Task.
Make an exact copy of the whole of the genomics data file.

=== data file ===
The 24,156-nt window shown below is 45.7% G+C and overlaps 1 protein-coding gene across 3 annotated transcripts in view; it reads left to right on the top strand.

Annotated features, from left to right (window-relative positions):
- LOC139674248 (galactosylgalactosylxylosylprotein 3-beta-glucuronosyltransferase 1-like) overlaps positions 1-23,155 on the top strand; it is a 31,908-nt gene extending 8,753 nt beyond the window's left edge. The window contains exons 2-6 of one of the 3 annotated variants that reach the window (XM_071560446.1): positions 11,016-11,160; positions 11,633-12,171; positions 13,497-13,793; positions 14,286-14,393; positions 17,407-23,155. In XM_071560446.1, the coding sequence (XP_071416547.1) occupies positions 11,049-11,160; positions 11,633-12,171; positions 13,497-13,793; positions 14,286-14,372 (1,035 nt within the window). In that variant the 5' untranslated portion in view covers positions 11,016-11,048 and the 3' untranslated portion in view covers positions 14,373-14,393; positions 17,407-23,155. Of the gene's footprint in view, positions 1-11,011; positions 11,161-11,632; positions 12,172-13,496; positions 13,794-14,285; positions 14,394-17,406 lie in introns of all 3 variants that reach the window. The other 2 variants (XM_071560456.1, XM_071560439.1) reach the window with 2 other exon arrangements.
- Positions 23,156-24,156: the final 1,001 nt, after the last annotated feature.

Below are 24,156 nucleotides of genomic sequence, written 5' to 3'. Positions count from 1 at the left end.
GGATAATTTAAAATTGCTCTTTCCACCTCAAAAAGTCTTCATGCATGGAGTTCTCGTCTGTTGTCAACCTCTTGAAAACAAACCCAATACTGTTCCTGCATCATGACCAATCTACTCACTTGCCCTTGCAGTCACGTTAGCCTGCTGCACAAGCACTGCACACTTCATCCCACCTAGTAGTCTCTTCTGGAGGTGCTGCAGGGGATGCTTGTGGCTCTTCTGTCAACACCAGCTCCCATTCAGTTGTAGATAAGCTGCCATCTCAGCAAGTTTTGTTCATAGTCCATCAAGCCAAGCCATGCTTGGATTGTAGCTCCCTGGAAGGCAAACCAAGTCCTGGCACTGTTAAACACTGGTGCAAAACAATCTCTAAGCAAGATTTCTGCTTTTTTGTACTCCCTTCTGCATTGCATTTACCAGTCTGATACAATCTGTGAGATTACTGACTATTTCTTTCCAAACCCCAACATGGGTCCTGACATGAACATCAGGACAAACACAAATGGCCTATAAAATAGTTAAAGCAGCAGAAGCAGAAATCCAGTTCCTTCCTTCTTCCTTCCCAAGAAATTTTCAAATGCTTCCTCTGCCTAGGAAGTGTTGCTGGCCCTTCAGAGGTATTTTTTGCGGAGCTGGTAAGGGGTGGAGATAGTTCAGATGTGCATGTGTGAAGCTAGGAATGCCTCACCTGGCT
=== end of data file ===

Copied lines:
The 24,156-nt window shown below is 45.7% G+C and overlaps 1 protein-coding gene across 3 annotated transcripts in view; it reads left to right on the top strand.

Annotated features, from left to right (window-relative positions):
- LOC139674248 (galactosylgalactosylxylosylprotein 3-beta-glucuronosyltransferase 1-like) overlaps positions 1-23,155 on the top strand; it is a 31,908-nt gene extending 8,753 nt beyond the window's left edge. The window contains exons 2-6 of one of the 3 annotated variants that reach the window (XM_071560446.1): positions 11,016-11,160; positions 11,633-12,171; positions 13,497-13,793; positions 14,286-14,393; positions 17,407-23,155. In XM_071560446.1, the coding sequence (XP_071416547.1) occupies positions 11,049-11,160; positions 11,633-12,171; positions 13,497-13,793; positions 14,286-14,372 (1,035 nt within the window). In that variant the 5' untranslated portion in view covers positions 11,016-11,048 and the 3' untranslated portion in view covers positions 14,373-14,393; positions 17,407-23,155. Of the gene's footprint in view, positions 1-11,011; positions 11,161-11,632; positions 12,172-13,496; positions 13,794-14,285; positions 14,394-17,406 lie in introns of all 3 variants that reach the window. The other 2 variants (XM_071560456.1, XM_071560439.1) reach the window with 2 other exon arrangements.
- Positions 23,156-24,156: the final 1,001 nt, after the last annotated feature.

Below are 24,156 nucleotides of genomic sequence, written 5' to 3'. Positions count from 1 at the left end.
GGATAATTTAAAATTGCTCTTTCCACCTCAAAAAGTCTTCATGCATGGAGTTCTCGTCTGTTGTCAACCTCTTGAAAACAAACCCAATACTGTTCCTGCATCATGACCAATCTACTCACTTGCCCTTGCAGTCACGTTAGCCTGCTGCACAAGCACTGCACACTTCATCCCACCTAGTAGTCTCTTCTGGAGGTGCTGCAGGGGATGCTTGTGGCTCTTCTGTCAACACCAGCTCCCATTCAGTTGTAGATAAGCTGCCATCTCAGCAAGTTTTGTTCATAGTCCATCAAGCCAAGCCATGCTTGGATTGTAGCTCCCTGGAAGGCAAACCAAGTCCTGGCACTGTTAAACACTGGTGCAAAACAATCTCTAAGCAAGATTTCTGCTTTTTTGTACTCCCTTCTGCATTGCATTTACCAGTCTGATACAATCTGTGAGATTACTGACTATTTCTTTCCAAACCCCAACATGGGTCCTGACATGAACATCAGGACAAACACAAATGGCCTATAAAATAGTTAAAGCAGCAGAAGCAGAAATCCAGTTCCTTCCTTCTTCCTTCCCAAGAAATTTTCAAATGCTTCCTCTGCCTAGGAAGTGTTGCTGGCCCTTCAGAGGTATTTTTTGCGGAGCTGGTAAGGGGTGGAGATAGTTCAGATGTGCATGTGTGAAGCTAGGAATGCCTCACCTGGCT